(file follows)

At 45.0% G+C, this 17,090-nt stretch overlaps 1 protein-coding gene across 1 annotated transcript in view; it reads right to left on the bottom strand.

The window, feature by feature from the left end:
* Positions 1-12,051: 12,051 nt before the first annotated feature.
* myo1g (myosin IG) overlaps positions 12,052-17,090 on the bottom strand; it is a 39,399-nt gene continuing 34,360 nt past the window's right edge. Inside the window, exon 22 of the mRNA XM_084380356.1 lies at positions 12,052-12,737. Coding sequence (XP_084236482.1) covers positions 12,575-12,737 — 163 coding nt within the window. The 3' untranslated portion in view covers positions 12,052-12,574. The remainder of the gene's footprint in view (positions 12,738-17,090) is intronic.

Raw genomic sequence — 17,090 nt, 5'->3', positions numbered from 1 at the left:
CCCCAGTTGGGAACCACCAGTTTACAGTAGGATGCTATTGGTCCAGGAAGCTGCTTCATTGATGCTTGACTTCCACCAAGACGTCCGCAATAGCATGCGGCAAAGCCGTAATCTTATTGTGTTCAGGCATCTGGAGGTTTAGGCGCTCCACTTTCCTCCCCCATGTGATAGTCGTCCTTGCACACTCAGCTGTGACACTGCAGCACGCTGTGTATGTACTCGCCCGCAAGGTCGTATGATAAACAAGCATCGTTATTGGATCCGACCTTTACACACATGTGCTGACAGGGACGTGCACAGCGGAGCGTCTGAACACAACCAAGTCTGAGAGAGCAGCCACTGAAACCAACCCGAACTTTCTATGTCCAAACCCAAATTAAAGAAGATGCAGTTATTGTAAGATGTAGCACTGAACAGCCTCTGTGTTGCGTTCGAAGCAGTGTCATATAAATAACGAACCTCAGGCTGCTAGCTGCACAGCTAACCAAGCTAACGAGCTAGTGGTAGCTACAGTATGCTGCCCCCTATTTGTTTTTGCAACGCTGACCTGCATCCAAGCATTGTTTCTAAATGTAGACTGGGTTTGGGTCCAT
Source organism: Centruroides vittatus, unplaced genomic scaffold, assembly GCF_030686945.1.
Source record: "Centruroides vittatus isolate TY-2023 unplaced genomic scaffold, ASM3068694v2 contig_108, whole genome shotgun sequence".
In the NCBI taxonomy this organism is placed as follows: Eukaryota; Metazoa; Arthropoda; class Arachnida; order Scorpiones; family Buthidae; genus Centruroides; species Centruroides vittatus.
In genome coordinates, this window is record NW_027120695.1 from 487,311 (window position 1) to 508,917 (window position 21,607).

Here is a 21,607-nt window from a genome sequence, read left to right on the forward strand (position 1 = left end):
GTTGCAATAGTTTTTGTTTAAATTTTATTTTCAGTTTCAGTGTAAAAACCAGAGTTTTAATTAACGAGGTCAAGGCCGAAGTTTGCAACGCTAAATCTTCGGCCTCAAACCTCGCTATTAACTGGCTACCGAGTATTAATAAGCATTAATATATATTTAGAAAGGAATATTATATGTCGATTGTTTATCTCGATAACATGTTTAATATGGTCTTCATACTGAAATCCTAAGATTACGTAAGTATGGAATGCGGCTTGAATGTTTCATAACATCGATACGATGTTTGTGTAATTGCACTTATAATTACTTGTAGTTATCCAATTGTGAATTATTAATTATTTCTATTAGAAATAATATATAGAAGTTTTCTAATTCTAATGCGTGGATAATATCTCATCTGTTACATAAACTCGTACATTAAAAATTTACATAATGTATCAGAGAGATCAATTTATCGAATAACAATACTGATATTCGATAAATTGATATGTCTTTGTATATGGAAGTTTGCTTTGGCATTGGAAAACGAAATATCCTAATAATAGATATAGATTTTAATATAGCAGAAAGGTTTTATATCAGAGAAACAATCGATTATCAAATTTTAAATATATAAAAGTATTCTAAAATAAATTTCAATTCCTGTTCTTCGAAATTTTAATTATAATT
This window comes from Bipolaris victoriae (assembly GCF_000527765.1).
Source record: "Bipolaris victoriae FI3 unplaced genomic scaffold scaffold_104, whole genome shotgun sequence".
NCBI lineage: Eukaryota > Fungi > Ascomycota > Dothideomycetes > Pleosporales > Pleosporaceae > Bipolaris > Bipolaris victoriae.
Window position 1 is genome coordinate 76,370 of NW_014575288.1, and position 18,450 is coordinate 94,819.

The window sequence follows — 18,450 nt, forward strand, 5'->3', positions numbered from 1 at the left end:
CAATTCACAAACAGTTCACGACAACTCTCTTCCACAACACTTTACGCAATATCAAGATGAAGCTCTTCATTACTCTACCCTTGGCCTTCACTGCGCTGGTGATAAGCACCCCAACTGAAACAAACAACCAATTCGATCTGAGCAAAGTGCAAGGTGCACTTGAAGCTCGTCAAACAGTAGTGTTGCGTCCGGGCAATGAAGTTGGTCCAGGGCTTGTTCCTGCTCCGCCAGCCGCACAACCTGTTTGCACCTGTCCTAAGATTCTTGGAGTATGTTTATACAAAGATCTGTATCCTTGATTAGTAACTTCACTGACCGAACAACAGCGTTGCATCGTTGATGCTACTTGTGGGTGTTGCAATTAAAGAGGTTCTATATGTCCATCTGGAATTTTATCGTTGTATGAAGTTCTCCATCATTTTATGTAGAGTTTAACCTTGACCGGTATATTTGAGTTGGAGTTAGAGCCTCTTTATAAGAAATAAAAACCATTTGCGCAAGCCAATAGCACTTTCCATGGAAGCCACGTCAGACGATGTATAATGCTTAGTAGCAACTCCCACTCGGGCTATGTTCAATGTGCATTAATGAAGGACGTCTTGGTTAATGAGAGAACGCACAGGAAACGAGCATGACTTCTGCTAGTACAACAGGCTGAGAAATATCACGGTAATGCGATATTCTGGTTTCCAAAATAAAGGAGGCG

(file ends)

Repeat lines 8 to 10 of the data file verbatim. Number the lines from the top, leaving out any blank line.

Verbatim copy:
Source record: "Centruroides vittatus isolate TY-2023 unplaced genomic scaffold, ASM3068694v2 contig_108, whole genome shotgun sequence".
In the NCBI taxonomy this organism is placed as follows: Eukaryota; Metazoa; Arthropoda; class Arachnida; order Scorpiones; family Buthidae; genus Centruroides; species Centruroides vittatus.
In genome coordinates, this window is record NW_027120695.1 from 487,311 (window position 1) to 508,917 (window position 21,607).